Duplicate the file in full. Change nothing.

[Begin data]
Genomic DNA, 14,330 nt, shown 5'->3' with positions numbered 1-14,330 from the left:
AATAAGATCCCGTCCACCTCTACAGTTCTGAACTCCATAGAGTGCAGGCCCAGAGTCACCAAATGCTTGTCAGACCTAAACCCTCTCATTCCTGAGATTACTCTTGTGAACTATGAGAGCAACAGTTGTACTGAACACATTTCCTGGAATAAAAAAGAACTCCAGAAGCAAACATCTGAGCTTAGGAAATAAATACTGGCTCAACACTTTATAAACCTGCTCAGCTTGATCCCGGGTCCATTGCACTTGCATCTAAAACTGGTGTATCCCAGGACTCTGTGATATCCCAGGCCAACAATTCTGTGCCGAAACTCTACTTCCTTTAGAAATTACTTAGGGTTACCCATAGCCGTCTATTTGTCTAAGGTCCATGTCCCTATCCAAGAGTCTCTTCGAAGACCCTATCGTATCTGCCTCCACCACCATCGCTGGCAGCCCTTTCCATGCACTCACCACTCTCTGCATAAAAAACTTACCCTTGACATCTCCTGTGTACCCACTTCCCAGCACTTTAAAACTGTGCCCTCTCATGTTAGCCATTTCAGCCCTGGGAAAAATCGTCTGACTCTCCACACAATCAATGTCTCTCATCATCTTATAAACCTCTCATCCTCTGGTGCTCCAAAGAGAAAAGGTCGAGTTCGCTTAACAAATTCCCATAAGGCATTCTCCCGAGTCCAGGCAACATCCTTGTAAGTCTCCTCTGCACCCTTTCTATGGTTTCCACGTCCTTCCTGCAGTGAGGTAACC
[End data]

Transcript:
Genomic DNA, 14,330 nt, shown 5'->3' with positions numbered 1-14,330 from the left:
AATAAGATCCCGTCCACCTCTACAGTTCTGAACTCCATAGAGTGCAGGCCCAGAGTCACCAAATGCTTGTCAGACCTAAACCCTCTCATTCCTGAGATTACTCTTGTGAACTATGAGAGCAACAGTTGTACTGAACACATTTCCTGGAATAAAAAAGAACTCCAGAAGCAAACATCTGAGCTTAGGAAATAAATACTGGCTCAACACTTTATAAACCTGCTCAGCTTGATCCCGGGTCCATTGCACTTGCATCTAAAACTGGTGTATCCCAGGACTCTGTGATATCCCAGGCCAACAATTCTGTGCCGAAACTCTACTTCCTTTAGAAATTACTTAGGGTTACCCATAGCCGTCTATTTGTCTAAGGTCCATGTCCCTATCCAAGAGTCTCTTCGAAGACCCTATCGTATCTGCCTCCACCACCATCGCTGGCAGCCCTTTCCATGCACTCACCACTCTCTGCATAAAAAACTTACCCTTGACATCTCCTGTGTACCCACTTCCCAGCACTTTAAAACTGTGCCCTCTCATGTTAGCCATTTCAGCCCTGGGAAAAATCGTCTGACTCTCCACACAATCAATGTCTCTCATCATCTTATAAACCTCTCATCCTCTGGTGCTCCAAAGAGAAAAGGTCGAGTTCGCTTAACAAATTCCCATAAGGCATTCTCCCGAGTCCAGGCAACATCCTTGTAAGTCTCCTCTGCACCCTTTCTATGGTTTCCACGTCCTTCCTGCAGTGAGGTAACC